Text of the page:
If you’ve already tried our Serata, we’d love to hear from you!


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Montepulciano: The complete guide to our Award-Winning Red

Montepulciano: The complete guide to our Award-Winning Red

Get ready to explore this exciting, new Barossa varietal.

If you love talking about new varietals in Australia and are looking to explore interesting wines that are different, this guide to Montepulciano and what food to match it with is perfect for you.

Montepulciano is Italy’s second most widely planted variety (after Sangiovese) and is found over much of Central and Southern Italy.

We planted the rustic, full-bodied variety in our Southern Barossa vineyard in 2011 amidst great anticipation, with our first vintage bottled in 2015.

We are proud to announce that our Purple Hands Wines 2016 Barossa Valley Montepulciano was awarded a bronze medal at the Australian Alternative Varieties Wine Show in 2018 and recently received 96 points from Wine Showcase Magazine and 93 points from Patrick Eckel.

Not all Montepulciano are what they appear!

But first of all, let’s clear up some confusion about ‘Monte’, as it’s come to be known in Australia.

Yes, Montepulciano is both a grape variety and a medieval town in Tuscany, but interestingly, the two are not related!

You have Montepulciano d’Abruzzo, which is the wine made from Montepulciano grapes. Not to be confused with the Tuscan wine Vino Nobile di Montepulciano, which is made from predominantly Sangiovese grapes and is named after the village it is produced in.

Pronounced Mon Ta Pull Chee Ah No, this grape variety was named after the Tuscan parish of Montepulciano.  

The most famous Montepulciano wines come from the east coast of Italy, specifically the Abruzzo region. Here, Montepulciano grapes are planted on the low hills and flatlands around the Adriatic coast, and marketed under the Montepulciano d’Abruzzo DOC title.

Montepulciano and the Barossa make a stunning match

Montepulciano is still relatively unknown in Australia, yet is fast growing in popularity with our discerning wine drinkers. But, you may be wondering why it has found its way to the beautiful Barossa Valley in South Australia.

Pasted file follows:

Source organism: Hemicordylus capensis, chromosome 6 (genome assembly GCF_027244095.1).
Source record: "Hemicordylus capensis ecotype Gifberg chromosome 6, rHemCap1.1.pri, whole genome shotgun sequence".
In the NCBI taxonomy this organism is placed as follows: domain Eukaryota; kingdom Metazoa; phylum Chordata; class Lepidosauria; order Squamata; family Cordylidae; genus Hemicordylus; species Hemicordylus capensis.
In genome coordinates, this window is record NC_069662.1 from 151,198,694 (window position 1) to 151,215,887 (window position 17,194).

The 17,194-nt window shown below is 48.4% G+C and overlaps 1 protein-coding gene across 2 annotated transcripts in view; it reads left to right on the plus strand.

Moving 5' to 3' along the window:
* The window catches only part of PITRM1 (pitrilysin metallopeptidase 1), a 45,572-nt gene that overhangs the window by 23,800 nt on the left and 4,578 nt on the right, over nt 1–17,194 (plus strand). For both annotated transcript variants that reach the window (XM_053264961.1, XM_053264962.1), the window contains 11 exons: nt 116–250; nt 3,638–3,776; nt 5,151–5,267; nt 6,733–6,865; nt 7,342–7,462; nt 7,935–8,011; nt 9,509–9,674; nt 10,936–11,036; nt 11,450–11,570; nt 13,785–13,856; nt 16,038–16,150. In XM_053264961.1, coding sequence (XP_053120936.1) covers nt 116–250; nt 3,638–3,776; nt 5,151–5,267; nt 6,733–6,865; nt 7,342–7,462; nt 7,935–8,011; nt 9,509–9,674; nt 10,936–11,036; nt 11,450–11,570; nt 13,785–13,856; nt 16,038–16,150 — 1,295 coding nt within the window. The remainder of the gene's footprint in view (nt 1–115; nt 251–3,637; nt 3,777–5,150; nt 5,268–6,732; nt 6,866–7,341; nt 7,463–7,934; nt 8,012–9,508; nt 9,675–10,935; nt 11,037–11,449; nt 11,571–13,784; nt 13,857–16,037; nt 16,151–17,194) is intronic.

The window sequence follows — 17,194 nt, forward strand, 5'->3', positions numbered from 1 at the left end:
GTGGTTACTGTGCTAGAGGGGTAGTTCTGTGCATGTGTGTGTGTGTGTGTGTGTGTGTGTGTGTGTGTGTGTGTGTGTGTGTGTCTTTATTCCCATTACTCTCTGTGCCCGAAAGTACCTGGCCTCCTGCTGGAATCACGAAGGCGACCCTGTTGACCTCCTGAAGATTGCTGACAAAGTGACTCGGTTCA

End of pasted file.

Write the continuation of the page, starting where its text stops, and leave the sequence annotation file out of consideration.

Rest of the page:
It’s all about climate. This particular red variety thrives in warm dry climates and ripens late in the season, holding it’s natural acid and handling the heat well.  It is not suitable for the cooler northern regions of its home country, Italy, and hence why it is planted in the southern regions of Italy.

So you can see, this is exactly why it’s found its way to the southern Barossa and our Purple Hands Wines vineyard, a warm dry region, and has become an award-winning member of our premium, boutique range.

Montepulciano tasting notes: smooth, rich & intense

Montepulciano wines are characterised by rich layers of black cherry, black pepper and dark plum.

Compared to most Italian varieties, Montepulciano has moderately low acidity and milder tannins.  This grape produces smooth drinkable wines with good acidity, and soft silky tannins that fill the mouth and help it age over 4 -5 years in the bottle.

Montepulciano has a tendency to ripen late in the season in our Southern Barossa vineyard – in mid to late April. It is a high yielding grape variety which leads us to thin the crop each year to achieve the ultimate balance on ripeness, flavour and yields.

The grapes are large and plump with a low skin to juice ratio. However, the skin has a fair amount of pigmented tannins and colour producing phenols that with gentle skin contact during fermentation produce a deep ruby red colour.

Perfect food pairing with Montepulciano

Medium-bodied red wines like Montepulciano generally pair with a wide variety of foods due to their natural elevated acidity and tannin structures.

But Montepulciano is the perfect match to richer and more savoury foods.

Imagine how the rich flavour of the wine will cut through some of the meatiest meats and pair beautifully with caramelised, roasted winter vegetables.

Meat lovers will love to pair it with roasted pork shoulder, beef Bolognese, barbequed beef brisket, braised goat, shepherd’s pie and meat lover’s pizza.

Cheese matches included aged Cheddar, Parmesan, Asiago and Pepper Jack.

For those looking for a vegetarian match, try stuffed baked potato, black bean burgers, roasted mushrooms, pinto beans, wild rice, winter beets, winter farro and sunchokes.

A last note: now it’s time to taste!

If you are intrigued by alternate varieties, and pursue wines that are quite different, we encourage you to sample our 2018 After Five Wine Co. Single Vineayrd Montepulciano and enjoy a modern Australian take on this famous Italian variety.

We’ll leave you with a quote that beautifully summaries how our Montepulciano will excite your nose and liven your palate.

A striking young Italian variety finding a home in the Barossa Valley, and what’s not to like? It strikes a dramatic dense purple pose in the glass, the scent is pure La Dolce Vita with exotic spice, black cherry and enduring anise. It flows beautifully across the tongue, smooth, intense but with lively tannins.

Jenny Port

95 points, Halliday Wine Companion

Have you tried Montepulciano? We’d love to know your thoughts on this premium and striking red.


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Discover Aglianico: an ancient grape thriving in the Barossa